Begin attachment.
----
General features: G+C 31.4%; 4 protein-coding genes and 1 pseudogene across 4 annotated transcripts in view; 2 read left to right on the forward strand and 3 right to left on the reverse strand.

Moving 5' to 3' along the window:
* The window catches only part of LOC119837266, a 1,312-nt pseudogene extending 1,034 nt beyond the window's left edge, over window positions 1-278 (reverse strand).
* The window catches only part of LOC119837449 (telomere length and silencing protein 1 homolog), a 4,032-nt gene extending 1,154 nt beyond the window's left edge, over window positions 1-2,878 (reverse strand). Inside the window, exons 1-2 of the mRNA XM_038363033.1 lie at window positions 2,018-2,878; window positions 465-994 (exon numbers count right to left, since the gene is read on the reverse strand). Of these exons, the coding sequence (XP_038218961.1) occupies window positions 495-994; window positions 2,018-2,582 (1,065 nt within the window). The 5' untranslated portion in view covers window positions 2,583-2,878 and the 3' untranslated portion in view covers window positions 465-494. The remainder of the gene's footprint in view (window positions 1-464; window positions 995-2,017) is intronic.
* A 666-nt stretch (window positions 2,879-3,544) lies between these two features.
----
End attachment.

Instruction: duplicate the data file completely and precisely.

General features: G+C 31.4%; 4 protein-coding genes and 1 pseudogene across 4 annotated transcripts in view; 2 read left to right on the forward strand and 3 right to left on the reverse strand.

Moving 5' to 3' along the window:
* The window catches only part of LOC119837266, a 1,312-nt pseudogene extending 1,034 nt beyond the window's left edge, over window positions 1-278 (reverse strand).
* The window catches only part of LOC119837449 (telomere length and silencing protein 1 homolog), a 4,032-nt gene extending 1,154 nt beyond the window's left edge, over window positions 1-2,878 (reverse strand). Inside the window, exons 1-2 of the mRNA XM_038363033.1 lie at window positions 2,018-2,878; window positions 465-994 (exon numbers count right to left, since the gene is read on the reverse strand). Of these exons, the coding sequence (XP_038218961.1) occupies window positions 495-994; window positions 2,018-2,582 (1,065 nt within the window). The 5' untranslated portion in view covers window positions 2,583-2,878 and the 3' untranslated portion in view covers window positions 465-494. The remainder of the gene's footprint in view (window positions 1-464; window positions 995-2,017) is intronic.
* A 666-nt stretch (window positions 2,879-3,544) lies between these two features.